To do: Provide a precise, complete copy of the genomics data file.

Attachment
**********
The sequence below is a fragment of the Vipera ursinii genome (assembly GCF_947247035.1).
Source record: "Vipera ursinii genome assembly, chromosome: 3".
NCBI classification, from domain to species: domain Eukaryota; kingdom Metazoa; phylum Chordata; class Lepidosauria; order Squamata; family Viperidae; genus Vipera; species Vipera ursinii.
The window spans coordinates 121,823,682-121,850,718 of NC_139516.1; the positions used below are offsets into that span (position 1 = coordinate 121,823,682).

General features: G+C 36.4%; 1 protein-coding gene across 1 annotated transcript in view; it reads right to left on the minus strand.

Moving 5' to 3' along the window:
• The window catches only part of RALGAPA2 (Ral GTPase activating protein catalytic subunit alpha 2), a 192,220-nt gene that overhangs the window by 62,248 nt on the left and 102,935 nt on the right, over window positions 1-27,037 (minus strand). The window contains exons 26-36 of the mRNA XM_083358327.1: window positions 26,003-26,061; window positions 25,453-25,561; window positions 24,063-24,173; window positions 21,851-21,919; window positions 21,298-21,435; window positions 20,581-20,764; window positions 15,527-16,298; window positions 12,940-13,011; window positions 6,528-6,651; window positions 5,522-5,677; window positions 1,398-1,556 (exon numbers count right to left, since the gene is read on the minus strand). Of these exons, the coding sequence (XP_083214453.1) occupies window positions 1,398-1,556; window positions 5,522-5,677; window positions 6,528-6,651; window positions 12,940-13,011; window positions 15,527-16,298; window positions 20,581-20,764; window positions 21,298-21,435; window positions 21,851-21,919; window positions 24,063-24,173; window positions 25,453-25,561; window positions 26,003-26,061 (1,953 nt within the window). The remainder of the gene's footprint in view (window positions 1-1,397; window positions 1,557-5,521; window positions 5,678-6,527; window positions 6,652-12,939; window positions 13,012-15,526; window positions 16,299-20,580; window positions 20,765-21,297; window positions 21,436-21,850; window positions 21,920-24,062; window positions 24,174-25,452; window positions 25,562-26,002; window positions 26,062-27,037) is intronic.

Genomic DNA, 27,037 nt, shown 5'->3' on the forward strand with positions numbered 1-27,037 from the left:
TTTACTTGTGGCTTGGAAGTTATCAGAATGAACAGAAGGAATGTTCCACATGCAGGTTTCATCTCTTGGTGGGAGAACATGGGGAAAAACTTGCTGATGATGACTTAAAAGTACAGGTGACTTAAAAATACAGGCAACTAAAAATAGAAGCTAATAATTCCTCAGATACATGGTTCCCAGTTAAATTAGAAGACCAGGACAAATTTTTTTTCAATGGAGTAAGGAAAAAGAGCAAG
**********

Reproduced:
The sequence below is a fragment of the Vipera ursinii genome (assembly GCF_947247035.1).
Source record: "Vipera ursinii genome assembly, chromosome: 3".
NCBI classification, from domain to species: domain Eukaryota; kingdom Metazoa; phylum Chordata; class Lepidosauria; order Squamata; family Viperidae; genus Vipera; species Vipera ursinii.
The window spans coordinates 121,823,682-121,850,718 of NC_139516.1; the positions used below are offsets into that span (position 1 = coordinate 121,823,682).

General features: G+C 36.4%; 1 protein-coding gene across 1 annotated transcript in view; it reads right to left on the minus strand.

Moving 5' to 3' along the window:
• The window catches only part of RALGAPA2 (Ral GTPase activating protein catalytic subunit alpha 2), a 192,220-nt gene that overhangs the window by 62,248 nt on the left and 102,935 nt on the right, over window positions 1-27,037 (minus strand). The window contains exons 26-36 of the mRNA XM_083358327.1: window positions 26,003-26,061; window positions 25,453-25,561; window positions 24,063-24,173; window positions 21,851-21,919; window positions 21,298-21,435; window positions 20,581-20,764; window positions 15,527-16,298; window positions 12,940-13,011; window positions 6,528-6,651; window positions 5,522-5,677; window positions 1,398-1,556 (exon numbers count right to left, since the gene is read on the minus strand). Of these exons, the coding sequence (XP_083214453.1) occupies window positions 1,398-1,556; window positions 5,522-5,677; window positions 6,528-6,651; window positions 12,940-13,011; window positions 15,527-16,298; window positions 20,581-20,764; window positions 21,298-21,435; window positions 21,851-21,919; window positions 24,063-24,173; window positions 25,453-25,561; window positions 26,003-26,061 (1,953 nt within the window). The remainder of the gene's footprint in view (window positions 1-1,397; window positions 1,557-5,521; window positions 5,678-6,527; window positions 6,652-12,939; window positions 13,012-15,526; window positions 16,299-20,580; window positions 20,765-21,297; window positions 21,436-21,850; window positions 21,920-24,062; window positions 24,174-25,452; window positions 25,562-26,002; window positions 26,062-27,037) is intronic.

Genomic DNA, 27,037 nt, shown 5'->3' on the forward strand with positions numbered 1-27,037 from the left:
TTTACTTGTGGCTTGGAAGTTATCAGAATGAACAGAAGGAATGTTCCACATGCAGGTTTCATCTCTTGGTGGGAGAACATGGGGAAAAACTTGCTGATGATGACTTAAAAGTACAGGTGACTTAAAAATACAGGCAACTAAAAATAGAAGCTAATAATTCCTCAGATACATGGTTCCCAGTTAAATTAGAAGACCAGGACAAATTTTTTTTCAATGGAGTAAGGAAAAAGAGCAAG